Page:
Volcano Activity Updates  

Kīlauea Volcano is not erupting. Its USGS Volcano Alert level is at ADVISORY.

Lava supply to the Halemaʻumaʻu lava lake has ceased and sulfur dioxide emissions have decreased to near pre-eruption background levels. Summit tiltmeters recorded slight, oscillating deflation-inflation cycles over the past week. Seismicity remains stable overall, with slightly increased earthquake counts and tremor over the past week. There are currently no indications suggesting that a resumption of volcanic activity is imminent. Kīlauea remains an active volcano and future eruptions are possible at the summit or elsewhere on the volcano. 

Mauna Loa is not erupting and remains at Volcano Alert Level ADVISORY. This alert level does not mean that an eruption is imminent or that progression to an eruption from the current level of unrest is certain.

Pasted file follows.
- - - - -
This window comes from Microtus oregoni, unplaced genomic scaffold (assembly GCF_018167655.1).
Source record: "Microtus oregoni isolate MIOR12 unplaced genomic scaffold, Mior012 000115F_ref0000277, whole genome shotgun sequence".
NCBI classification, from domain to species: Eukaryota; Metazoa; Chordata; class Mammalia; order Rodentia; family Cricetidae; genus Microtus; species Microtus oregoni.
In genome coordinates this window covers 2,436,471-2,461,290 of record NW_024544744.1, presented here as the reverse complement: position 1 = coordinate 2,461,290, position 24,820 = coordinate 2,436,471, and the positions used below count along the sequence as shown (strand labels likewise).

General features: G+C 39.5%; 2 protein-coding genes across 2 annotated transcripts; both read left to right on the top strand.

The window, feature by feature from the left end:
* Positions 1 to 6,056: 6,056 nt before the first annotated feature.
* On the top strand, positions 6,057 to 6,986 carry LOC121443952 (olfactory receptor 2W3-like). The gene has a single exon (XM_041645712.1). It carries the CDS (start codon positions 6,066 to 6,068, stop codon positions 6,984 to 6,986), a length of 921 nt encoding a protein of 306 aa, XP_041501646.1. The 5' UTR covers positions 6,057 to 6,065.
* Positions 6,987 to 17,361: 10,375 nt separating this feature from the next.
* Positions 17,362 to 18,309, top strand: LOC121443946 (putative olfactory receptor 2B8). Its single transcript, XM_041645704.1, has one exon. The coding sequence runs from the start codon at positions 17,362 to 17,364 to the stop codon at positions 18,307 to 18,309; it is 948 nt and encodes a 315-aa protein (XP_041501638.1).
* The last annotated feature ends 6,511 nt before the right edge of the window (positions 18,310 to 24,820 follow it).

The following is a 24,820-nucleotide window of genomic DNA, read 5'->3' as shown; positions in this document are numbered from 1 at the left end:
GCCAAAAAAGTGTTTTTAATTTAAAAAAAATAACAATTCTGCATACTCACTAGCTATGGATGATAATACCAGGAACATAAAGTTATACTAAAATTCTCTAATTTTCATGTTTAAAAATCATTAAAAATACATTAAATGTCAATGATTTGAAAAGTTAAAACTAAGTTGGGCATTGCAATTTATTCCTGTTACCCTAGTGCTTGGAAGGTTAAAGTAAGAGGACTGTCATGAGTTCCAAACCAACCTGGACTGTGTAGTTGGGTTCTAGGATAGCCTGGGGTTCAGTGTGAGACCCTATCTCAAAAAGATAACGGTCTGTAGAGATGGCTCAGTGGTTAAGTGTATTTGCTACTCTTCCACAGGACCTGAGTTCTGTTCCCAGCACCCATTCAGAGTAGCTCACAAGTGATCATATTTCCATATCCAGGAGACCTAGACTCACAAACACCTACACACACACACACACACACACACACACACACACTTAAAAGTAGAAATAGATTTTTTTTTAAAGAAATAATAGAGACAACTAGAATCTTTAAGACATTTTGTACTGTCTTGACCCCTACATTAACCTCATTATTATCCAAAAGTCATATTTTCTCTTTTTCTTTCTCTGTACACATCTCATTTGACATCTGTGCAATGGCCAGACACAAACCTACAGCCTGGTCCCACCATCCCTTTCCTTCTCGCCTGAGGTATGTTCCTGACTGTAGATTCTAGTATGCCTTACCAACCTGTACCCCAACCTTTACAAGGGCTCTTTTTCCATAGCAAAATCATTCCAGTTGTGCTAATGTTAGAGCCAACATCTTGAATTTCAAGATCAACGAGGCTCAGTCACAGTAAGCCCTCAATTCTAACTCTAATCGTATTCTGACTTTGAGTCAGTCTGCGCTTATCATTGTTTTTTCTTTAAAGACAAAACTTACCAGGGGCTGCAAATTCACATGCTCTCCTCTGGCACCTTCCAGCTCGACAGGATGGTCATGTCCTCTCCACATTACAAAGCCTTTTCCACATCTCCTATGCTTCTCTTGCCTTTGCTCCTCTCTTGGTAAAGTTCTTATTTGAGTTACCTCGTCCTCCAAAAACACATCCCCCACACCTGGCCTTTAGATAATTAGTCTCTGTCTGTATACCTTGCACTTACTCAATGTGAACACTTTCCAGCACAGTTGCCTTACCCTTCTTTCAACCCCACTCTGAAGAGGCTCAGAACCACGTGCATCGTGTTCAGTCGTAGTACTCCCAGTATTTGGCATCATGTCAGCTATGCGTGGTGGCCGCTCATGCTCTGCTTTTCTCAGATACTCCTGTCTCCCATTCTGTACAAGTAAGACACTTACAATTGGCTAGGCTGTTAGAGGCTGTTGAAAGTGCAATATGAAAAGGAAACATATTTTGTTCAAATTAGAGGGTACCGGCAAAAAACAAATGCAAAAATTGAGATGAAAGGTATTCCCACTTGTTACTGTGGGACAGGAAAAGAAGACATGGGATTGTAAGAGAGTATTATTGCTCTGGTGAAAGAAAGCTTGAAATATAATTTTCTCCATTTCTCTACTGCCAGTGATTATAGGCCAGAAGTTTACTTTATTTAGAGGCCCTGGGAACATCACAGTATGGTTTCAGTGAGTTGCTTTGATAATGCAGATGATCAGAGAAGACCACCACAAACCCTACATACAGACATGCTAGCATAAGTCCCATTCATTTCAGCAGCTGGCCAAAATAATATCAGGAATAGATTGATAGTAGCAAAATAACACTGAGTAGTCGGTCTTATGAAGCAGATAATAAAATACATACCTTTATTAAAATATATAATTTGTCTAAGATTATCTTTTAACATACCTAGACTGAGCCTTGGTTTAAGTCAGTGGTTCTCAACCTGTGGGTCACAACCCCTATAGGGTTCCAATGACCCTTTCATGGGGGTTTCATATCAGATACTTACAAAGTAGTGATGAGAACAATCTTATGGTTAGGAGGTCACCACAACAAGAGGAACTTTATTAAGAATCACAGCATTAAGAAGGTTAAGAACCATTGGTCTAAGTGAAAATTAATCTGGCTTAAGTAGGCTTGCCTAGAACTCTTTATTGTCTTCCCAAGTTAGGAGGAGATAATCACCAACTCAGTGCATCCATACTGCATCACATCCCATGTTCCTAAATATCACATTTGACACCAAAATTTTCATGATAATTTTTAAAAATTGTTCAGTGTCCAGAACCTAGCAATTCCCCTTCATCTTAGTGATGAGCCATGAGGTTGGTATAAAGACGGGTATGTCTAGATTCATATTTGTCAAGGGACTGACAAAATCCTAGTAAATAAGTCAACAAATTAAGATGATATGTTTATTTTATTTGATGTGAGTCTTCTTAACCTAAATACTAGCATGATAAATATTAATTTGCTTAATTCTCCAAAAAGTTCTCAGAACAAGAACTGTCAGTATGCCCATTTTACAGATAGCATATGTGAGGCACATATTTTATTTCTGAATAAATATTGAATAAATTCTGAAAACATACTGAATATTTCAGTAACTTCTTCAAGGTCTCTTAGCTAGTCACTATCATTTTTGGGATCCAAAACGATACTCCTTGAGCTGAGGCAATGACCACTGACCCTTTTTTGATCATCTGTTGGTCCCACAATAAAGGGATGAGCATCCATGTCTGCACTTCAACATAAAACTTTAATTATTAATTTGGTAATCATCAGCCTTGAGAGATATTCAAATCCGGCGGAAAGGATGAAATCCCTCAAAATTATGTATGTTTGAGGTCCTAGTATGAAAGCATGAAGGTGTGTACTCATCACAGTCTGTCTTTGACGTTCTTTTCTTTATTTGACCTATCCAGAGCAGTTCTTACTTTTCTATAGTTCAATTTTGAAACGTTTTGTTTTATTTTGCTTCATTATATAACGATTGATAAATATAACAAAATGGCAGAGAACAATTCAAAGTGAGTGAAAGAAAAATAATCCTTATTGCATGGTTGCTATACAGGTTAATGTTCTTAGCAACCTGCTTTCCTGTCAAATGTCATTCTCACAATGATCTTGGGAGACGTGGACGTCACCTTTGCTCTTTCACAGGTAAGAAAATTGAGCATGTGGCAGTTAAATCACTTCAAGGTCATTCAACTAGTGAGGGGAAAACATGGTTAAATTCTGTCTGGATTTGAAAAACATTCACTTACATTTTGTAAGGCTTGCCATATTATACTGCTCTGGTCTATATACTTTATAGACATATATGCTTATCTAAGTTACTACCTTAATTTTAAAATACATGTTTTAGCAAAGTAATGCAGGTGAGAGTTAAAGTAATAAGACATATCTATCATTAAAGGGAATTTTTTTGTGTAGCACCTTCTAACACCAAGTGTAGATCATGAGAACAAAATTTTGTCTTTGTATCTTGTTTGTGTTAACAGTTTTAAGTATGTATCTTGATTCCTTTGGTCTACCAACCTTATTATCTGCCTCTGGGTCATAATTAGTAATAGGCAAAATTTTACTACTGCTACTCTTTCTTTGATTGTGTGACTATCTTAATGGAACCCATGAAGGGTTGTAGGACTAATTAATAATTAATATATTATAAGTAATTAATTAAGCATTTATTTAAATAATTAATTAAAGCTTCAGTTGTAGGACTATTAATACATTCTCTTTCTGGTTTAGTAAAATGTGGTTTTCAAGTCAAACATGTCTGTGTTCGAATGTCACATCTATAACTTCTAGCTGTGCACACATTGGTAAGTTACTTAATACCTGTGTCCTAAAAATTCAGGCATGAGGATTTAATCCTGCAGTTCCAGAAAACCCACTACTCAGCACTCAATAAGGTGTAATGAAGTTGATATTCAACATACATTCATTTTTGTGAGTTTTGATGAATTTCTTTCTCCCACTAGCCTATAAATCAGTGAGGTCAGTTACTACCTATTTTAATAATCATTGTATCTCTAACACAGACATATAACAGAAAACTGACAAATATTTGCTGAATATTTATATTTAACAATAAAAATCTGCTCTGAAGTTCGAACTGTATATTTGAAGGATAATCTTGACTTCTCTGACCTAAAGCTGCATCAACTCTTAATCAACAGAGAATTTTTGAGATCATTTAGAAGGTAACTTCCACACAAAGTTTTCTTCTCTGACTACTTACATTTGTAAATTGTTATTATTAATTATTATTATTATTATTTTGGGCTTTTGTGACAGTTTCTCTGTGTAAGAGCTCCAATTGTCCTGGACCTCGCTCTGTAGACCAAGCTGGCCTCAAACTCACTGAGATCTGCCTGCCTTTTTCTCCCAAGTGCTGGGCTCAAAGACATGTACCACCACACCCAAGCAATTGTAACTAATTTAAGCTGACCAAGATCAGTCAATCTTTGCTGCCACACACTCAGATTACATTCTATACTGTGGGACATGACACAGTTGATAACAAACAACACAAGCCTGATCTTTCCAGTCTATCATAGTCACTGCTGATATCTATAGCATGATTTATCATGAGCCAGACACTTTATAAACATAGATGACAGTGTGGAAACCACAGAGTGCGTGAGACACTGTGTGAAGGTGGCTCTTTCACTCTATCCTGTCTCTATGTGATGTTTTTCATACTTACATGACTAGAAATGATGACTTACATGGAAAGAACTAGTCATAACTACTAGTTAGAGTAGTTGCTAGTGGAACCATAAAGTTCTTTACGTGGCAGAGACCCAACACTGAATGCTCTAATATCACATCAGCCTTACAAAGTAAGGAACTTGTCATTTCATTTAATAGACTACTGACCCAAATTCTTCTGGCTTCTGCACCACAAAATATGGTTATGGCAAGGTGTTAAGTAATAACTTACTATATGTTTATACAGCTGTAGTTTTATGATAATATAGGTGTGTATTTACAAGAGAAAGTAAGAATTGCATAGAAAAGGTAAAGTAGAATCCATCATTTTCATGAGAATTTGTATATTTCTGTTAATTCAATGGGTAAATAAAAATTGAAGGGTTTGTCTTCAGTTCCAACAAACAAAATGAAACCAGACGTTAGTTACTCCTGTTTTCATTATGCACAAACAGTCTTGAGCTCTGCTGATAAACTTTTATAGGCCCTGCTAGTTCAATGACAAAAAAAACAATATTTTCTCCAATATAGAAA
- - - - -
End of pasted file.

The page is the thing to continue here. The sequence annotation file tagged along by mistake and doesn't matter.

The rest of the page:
This past week, about 55 small-magnitude earthquakes were recorded below Mauna Loa; most of these occurred below the summit and upper-elevations at depths of less than 8 kilometers (about 5 miles). Global Positioning System (GPS) measurements show low rates of deformation in the summit region over the past week. Gas concentrations and fumarole temperatures at both the summit and at Sulphur Cone on the Southwest Rift Zone remain stable. Webcams show no changes to the landscape.

There were four events with three or more felt reports in the Hawaiian Islands during the past week: a M4.0 earthquake 42 km (26 mi) ESE of Nāʻālehu at 10 km (6 mi) depth on June 2 at 6:44 p.m. HST, a M2.8 earthquake 5 km (3 mi) SSW of Volcano at 1 km (0 mi) depth on June 2 at 4:14 p.m. HST, a M3.4 earthquake 10 km (6 mi) NE of Pāhala at 32 km (20 mi) depth on May 31 at 5:59 a.m. HST, and a M3.2 earthquake 18 km (11 mi) WNW of Kalaoa at 42 km (26 mi) depth on May 29 at 11:13 p.m. HST.

HVO continues to closely monitor both Kīlauea and Mauna Loa for any signs of increased activity.   

Volcano Watch is a weekly article and activity update written by US Geological Survey Hawaiian Volcano Observatory scientists and affiliates.